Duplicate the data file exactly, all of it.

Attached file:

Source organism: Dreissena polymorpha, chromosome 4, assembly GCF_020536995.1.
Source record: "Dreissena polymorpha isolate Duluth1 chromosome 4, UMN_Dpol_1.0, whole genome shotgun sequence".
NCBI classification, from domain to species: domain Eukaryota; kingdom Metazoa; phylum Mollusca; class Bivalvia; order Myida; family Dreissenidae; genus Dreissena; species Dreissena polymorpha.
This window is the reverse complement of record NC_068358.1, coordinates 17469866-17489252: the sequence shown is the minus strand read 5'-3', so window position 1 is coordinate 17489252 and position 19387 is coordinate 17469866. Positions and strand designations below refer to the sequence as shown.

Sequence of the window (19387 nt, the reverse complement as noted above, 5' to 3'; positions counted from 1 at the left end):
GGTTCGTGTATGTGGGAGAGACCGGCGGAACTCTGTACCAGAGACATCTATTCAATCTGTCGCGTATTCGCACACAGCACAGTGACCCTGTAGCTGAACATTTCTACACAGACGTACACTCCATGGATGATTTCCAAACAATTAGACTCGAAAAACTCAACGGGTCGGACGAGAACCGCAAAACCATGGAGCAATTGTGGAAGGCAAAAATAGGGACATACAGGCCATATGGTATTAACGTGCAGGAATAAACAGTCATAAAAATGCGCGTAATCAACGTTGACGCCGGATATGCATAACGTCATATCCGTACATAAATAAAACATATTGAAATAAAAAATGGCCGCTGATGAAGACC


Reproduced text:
Source organism: Dreissena polymorpha, chromosome 4, assembly GCF_020536995.1.
Source record: "Dreissena polymorpha isolate Duluth1 chromosome 4, UMN_Dpol_1.0, whole genome shotgun sequence".
NCBI classification, from domain to species: domain Eukaryota; kingdom Metazoa; phylum Mollusca; class Bivalvia; order Myida; family Dreissenidae; genus Dreissena; species Dreissena polymorpha.
This window is the reverse complement of record NC_068358.1, coordinates 17469866-17489252: the sequence shown is the minus strand read 5'-3', so window position 1 is coordinate 17489252 and position 19387 is coordinate 17469866. Positions and strand designations below refer to the sequence as shown.

Sequence of the window (19387 nt, the reverse complement as noted above, 5' to 3'; positions counted from 1 at the left end):
GGTTCGTGTATGTGGGAGAGACCGGCGGAACTCTGTACCAGAGACATCTATTCAATCTGTCGCGTATTCGCACACAGCACAGTGACCCTGTAGCTGAACATTTCTACACAGACGTACACTCCATGGATGATTTCCAAACAATTAGACTCGAAAAACTCAACGGGTCGGACGAGAACCGCAAAACCATGGAGCAATTGTGGAAGGCAAAAATAGGGACATACAGGCCATATGGTATTAACGTGCAGGAATAAACAGTCATAAAAATGCGCGTAATCAACGTTGACGCCGGATATGCATAACGTCATATCCGTACATAAATAAAACATATTGAAATAAAAAATGGCCGCTGATGAAGACC